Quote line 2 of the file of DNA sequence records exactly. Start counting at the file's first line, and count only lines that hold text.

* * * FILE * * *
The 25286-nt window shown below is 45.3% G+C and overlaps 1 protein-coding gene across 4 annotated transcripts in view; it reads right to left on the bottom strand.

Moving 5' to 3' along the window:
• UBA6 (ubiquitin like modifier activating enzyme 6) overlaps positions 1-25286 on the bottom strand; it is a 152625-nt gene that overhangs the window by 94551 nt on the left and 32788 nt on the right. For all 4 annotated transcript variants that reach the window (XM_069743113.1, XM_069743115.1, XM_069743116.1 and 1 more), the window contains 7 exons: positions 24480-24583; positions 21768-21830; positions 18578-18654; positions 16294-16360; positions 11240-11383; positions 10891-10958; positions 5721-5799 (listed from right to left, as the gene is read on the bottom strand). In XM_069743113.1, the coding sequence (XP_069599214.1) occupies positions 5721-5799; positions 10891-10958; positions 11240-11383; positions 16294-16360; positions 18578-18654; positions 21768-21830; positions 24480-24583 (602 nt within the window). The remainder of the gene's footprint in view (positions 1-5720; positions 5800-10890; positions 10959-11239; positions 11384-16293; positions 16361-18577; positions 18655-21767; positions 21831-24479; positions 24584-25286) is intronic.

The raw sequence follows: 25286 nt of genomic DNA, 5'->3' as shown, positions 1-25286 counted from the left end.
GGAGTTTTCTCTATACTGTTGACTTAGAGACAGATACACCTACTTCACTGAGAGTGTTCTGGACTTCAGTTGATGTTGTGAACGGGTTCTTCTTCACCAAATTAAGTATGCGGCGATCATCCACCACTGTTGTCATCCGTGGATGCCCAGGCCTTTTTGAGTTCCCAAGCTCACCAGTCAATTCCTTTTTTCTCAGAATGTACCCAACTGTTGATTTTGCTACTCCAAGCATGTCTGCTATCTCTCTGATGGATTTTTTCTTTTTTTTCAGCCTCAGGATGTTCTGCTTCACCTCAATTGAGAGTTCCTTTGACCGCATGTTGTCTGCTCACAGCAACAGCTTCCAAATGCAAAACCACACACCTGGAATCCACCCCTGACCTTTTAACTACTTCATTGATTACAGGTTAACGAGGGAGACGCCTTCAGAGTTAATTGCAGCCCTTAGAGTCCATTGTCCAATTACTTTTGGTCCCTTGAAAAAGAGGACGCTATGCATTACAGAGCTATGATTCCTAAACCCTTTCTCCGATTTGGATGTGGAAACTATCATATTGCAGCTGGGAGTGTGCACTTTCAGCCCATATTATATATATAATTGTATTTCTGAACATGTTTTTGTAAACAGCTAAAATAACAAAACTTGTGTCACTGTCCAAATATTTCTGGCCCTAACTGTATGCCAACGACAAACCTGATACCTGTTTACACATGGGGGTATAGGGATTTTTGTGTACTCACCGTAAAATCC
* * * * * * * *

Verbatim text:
Moving 5' to 3' along the window: